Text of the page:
Cape Town students sign petitions to make year-end exams optional

2015-11-08 14:57
(Picture: Supplied)

(Picture: Supplied)

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Cape Town – Thousands of Cape Town students have signed petitions to make year-end exams optional in the light of recent disruptions.

The first petition asked that University of Cape Town students be given the “reasonably fair” option to have their semester mark used as a final course mark. 

At least 3 600 people had added their names to the petition by noon on Sunday.

Activities at universities around the country have been disrupted following student protests over tuition fees and the outsourcing of workers.

Molupi Motsoeneng, a supporter of the petition, wrote: “These disruptions have been disturbing mentally. We keep on getting into studying zone and once we in, we forcefully get dragged out. Not cool considering exam stress on its own is a lot”.

Some students felt disadvantaged because all UCT libraries were closed at the weekend due to protest action.

“Some of us don’t have access to a pro-learning environment to study at outside of UCT,” wrote supporter Sam Burditt.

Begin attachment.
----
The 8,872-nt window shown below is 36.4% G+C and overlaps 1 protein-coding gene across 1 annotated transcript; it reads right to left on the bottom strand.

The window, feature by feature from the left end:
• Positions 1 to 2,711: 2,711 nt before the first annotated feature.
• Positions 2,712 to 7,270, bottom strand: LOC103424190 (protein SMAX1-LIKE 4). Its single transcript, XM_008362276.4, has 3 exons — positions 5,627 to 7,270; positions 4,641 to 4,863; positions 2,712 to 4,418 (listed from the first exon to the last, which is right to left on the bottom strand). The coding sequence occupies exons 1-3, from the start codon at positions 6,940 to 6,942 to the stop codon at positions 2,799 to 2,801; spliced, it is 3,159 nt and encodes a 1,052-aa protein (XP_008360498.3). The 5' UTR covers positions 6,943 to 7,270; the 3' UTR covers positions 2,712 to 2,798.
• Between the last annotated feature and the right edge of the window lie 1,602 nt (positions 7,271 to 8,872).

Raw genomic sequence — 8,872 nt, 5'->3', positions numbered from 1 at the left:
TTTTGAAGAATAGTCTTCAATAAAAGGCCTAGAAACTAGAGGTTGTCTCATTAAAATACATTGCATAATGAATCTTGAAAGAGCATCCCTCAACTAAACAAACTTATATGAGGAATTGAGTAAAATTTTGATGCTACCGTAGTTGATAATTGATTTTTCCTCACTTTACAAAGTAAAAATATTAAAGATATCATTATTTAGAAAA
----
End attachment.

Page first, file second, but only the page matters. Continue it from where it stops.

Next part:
One student wrote that students could not be expected to write exams “after facing police brutality”.

A similar petition for University of the Western Cape (UWC) students garnered at least 3 300 signatures by noon on Sunday.

According to a letter by UCT registrar Hugh Amoore earlier this week, certain undergraduate students were given the option to defer their November exams to January next year.

Unless students elected the deferred option, they had to write according to the rescheduled November exam timetable, he said.

The cut-off for this option was Friday, November 6.

UCT exams started on Tuesday, while UWC listed three exam periods on its website that students could choose.

UCT Vice-Chancellor Max Price said in a statement on Saturday night that the university was committed to proceeding with exams.

“In the event of the disruption of any examination, we will do everything reasonably possible to provide for an alternative examination within the examination period,” he said.

Disciplinary action would be taken against students who disrupted exams and they could be expelled, he said.

Contracting companies were required to do the same with disruptive workers and this could lead to dismissals, said Price.

“It would be extremely unfortunate if workers were to jeopardise the university's commitment to absorbing them back into its structure by acting in this way.”

The university was “deeply indebted” to those who were working to resolve the issues.

“I assure you that we are acutely aware of the frustration, anxiety and the impact of the uncertainty on the campus community."

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